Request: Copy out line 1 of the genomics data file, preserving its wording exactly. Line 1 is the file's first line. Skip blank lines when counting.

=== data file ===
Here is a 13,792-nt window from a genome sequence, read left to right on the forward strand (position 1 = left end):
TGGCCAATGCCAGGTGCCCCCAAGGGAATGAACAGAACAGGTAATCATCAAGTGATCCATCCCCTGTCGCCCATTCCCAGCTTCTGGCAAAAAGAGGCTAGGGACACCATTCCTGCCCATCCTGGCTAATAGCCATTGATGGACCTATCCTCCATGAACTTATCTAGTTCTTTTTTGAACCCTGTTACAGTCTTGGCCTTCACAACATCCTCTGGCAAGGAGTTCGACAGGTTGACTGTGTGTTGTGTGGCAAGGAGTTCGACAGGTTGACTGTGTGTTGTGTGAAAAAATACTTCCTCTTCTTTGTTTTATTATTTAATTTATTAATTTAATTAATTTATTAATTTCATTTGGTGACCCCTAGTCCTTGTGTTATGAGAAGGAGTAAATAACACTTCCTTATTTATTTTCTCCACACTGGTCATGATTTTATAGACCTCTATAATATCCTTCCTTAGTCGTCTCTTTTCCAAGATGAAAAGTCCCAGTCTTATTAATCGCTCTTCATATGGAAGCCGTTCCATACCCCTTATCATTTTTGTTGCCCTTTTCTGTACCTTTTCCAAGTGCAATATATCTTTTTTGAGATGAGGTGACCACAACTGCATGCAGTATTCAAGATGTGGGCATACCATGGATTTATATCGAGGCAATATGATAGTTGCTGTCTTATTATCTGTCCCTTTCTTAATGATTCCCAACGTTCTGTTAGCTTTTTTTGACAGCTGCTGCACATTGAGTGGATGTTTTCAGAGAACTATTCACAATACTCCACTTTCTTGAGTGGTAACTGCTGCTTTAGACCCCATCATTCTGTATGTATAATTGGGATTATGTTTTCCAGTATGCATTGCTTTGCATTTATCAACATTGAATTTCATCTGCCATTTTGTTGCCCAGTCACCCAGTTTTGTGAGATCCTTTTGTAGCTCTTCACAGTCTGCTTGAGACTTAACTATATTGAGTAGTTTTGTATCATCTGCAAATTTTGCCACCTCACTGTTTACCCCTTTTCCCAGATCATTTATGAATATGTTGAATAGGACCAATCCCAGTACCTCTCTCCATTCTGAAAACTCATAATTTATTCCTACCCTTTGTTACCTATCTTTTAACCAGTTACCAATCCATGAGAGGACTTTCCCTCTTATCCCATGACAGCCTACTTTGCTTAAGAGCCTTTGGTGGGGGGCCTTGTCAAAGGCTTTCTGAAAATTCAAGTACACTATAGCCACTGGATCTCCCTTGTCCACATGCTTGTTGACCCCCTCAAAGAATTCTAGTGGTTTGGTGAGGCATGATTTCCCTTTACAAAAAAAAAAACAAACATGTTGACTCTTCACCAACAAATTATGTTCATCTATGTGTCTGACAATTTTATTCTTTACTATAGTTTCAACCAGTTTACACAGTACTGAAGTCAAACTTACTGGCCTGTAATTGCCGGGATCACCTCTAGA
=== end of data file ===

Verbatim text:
Here is a 13,792-nt window from a genome sequence, read left to right on the forward strand (position 1 = left end):